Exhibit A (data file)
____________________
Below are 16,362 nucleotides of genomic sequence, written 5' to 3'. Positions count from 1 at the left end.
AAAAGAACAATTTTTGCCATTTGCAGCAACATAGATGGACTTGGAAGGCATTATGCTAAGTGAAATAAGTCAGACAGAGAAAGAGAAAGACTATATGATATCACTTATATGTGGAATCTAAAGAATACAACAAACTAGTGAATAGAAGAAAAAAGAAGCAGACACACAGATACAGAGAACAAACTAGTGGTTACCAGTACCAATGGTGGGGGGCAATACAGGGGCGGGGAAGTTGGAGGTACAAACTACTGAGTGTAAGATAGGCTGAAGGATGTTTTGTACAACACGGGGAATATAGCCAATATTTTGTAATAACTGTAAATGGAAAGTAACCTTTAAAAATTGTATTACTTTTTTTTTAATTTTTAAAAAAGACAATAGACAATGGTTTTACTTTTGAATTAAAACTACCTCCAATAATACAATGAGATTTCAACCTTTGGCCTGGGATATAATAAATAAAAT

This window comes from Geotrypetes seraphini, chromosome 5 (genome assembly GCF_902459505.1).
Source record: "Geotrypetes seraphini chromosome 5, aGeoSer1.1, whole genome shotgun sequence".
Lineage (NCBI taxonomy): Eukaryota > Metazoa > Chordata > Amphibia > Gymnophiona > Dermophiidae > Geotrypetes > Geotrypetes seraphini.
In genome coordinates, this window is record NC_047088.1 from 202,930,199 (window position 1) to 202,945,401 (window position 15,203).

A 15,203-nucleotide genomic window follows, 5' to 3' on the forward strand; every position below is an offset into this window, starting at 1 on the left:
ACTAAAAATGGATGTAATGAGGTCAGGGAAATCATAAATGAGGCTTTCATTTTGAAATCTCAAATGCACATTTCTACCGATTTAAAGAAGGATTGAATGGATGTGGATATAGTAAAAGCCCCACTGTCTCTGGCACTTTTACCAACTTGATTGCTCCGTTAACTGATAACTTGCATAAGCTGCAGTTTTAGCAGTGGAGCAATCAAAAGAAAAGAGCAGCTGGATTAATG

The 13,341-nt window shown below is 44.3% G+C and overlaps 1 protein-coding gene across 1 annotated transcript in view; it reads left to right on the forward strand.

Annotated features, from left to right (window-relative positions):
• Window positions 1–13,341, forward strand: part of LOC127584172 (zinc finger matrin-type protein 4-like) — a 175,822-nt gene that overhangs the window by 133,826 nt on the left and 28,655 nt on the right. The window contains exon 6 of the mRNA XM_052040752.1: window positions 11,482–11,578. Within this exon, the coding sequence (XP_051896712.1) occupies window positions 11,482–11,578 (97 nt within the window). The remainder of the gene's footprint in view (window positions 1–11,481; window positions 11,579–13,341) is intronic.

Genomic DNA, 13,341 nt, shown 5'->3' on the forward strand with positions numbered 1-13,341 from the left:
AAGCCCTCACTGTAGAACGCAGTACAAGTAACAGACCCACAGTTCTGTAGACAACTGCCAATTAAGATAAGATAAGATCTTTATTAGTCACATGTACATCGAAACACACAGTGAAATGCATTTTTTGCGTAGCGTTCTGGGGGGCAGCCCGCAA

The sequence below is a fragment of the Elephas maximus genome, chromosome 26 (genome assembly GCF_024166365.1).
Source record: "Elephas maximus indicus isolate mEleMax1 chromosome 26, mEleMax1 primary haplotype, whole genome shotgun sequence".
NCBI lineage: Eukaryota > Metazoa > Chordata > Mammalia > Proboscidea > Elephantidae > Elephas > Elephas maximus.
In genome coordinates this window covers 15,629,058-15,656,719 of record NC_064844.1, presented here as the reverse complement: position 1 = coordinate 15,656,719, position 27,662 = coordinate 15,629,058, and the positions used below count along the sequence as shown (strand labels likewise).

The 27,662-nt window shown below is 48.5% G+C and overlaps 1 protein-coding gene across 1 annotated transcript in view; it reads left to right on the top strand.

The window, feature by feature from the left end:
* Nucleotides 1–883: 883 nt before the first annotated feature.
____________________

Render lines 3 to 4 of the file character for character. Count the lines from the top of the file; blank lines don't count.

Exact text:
This window comes from Geotrypetes seraphini, chromosome 5 (genome assembly GCF_902459505.1).
Source record: "Geotrypetes seraphini chromosome 5, aGeoSer1.1, whole genome shotgun sequence".